Item of the Day: [Peter] Porcupine’s Last Will and Testament (1797)

In: Porcupine’s Political Censor, for March 1797. Philadelphia: Published by William Cobbett, opposite Christ’s Church, Where all letter to the Publisher are desired to be addressed, post paid, [1797].

WILL AND TESTAMENT.

SINCE I took up the calling that I new follow, I have received about forty threatening letters; some talk of fisticuff, others of kicks, but far the greater part menace me with out-right murder. Several friends (whom by the bye I sincerely thank) have called to caution me against the lurking cut-throats; and it seems to be the persuasion of every one, that my brains are to be knocked out the first time I venture from home in the dark.

Under these terrific circumstances, it is impossible that Death should not stare me in the face: I have therefore got myself into as good a state of preparation as my sinful profession will, I am afraid, admit of; and as to my worldly affairs, I have settled them in the following Will, which I publish, in order that my dear friends, the Legatees, may, if they think themselves injured or neglected, have an opportunity of complaining before it be too late.

In the name of Fun, Amen. I Peter Porcupine, Pamphleteer and News-Monger, being (as yet) found both in body and in mind, do, this fifteenth day of April, in the Year of our Lord, one thousand seven hundred and ninety-seven, make, declare, and publish, this my Last Will and Testament, in manner, form, and substance following; to wit:

IN PRIMIS, I LEAVE to Doctor Michael Lieb, a member of the Legislature of Pennsylvania, to be by him dissected (if he knows how to do it) in presence of the Rump of the Democratic Society. In it they will find a heart that held them in abhorrence, that never palpitated at their threats, and that, to its last beat, bade them defiance. But my chief motive for making this bequest is, that my spirit may look down with contempt on their cannibal-like triumph over a breathless corps.

Item, As I make no doubt that the above said Doctor Lieb (and some other Doctors that I could mention) would like very well to skin me, I request that they, or one of them, may do it, and that the said Lieb’s father may tan my skin; after which I desire my Executors to have seven copies of my Works complete, bound in it, one copy to be presented to the five Sultans of France, one to each of their Divans, one to the governor of Pennsylvania, to citizens Maddison , Giles, and Gallatine one each, and the remaining one to the Democratic Society of Philadelphia, to be carefully preserved among their archieves [sic].

Item, To the Mayor, Aldermen and Councils of the City of Philadelphia, I bequeath all the sturdy young hucksters, who infest the market, and who to maintain their bastards, tax the honest inhabitants many thousand pounds annually. I request them to take them into their worshipful keeping; to chasten their bodies for the good of their souls; and moreover, to keep a sharp look-out after their gallants: and remind the latter of the old proverb: Touch pot, touch penny.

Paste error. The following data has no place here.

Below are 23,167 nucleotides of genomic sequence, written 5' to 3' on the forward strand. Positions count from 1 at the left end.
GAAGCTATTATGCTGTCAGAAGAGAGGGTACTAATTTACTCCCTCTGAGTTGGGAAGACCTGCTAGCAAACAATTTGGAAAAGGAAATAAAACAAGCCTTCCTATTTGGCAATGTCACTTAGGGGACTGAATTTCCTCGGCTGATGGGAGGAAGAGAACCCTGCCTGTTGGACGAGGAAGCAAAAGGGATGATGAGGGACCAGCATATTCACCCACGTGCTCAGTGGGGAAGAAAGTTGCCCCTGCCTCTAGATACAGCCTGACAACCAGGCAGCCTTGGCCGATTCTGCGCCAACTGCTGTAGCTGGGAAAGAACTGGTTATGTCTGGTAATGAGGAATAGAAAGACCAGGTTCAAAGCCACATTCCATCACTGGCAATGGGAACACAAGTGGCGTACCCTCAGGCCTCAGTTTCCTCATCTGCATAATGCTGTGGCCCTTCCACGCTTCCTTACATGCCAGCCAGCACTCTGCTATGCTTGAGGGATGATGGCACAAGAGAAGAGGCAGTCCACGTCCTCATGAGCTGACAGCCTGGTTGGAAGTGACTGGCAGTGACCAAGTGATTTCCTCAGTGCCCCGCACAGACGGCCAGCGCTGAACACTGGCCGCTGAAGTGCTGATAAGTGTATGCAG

Item, To T —– J—–son, Philosopher, I leave a curious Norway Spider, with a hundred legs and nine pair of eyes; likewise the first black cut-throat general he can catch hold of, to be stead alive, in order to determine with more certainty the real cause of the dark colour of his skin: and should the said T—-s J—–son survive Banneker the Almanack-maker;I request he will get the brains of said Philomath carefully dissected, to satisfy the world in what respects they differ from those of a white man.

Item, To the Philosophical Society of Philadelphia, I will and bequeath a correct copy of Thornton’s plan for abolishing the use of the English language; and for introducing in its stead a republican one, the representative characters of which bear a strong resemblance to pot-hooks and hangers; and for the discovery of which plan, the said society did, in the year 1793, grant to the said language maker 500 dollars premium. –It is my earnest desire, that the copy of this valuable performance, which I hereby present, may be shown to all the travelling literati, as a proof of the ingenuity of the author and of the wisdom of the society.

Item, to Doctor Benjamin Rush, I will and bequeath a copy of the Censor for January, 1797; but, upon the express condition, that he does not in any wise or guise, either at the time of my death, or six months after, pretend to speak, write or publish an eulogium on me, my calling or character, either literary, military, civil, or political.

Item, To my dear fellow labourer Noah Webster, “gentleman citizen” Esq. and News-man, I will and bequeath a prognosticating barometer of curious construction and great utility, by which, at a single glance, the said Noah will be able to discern the exact state that the public mind will be in the ensuing year, and will thereby be enabled to trim by degrees and not expose himself to detection, as he now does by his sudden lee-shore tacks. I likewise bequeath to the said “gentleman citizen,” six Spanish milled dollars, to be expended on a new plate of his portrait at the head of his spelling-book, that which graces it at present being so ugly that it scares the children from their lessons; but this legacy is to be paid him only upon condition that he leave out the title of “Squire” at the bottom of said picture, which is extremely odious in an American school-book, and must inevitably tend to corrupt the political principles of the republican babies that behold it. And I do most earnestly desire, exhort and conjure the said “Squire-news-man,” to change the title of his paper, The Minerva, for that of The Political Centaur. . . .

Peter Porcupine

 

 

 

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Filed under 1790's, Political Commentary, Political Pamphlets, Posted by Caroline Fuchs, Satire

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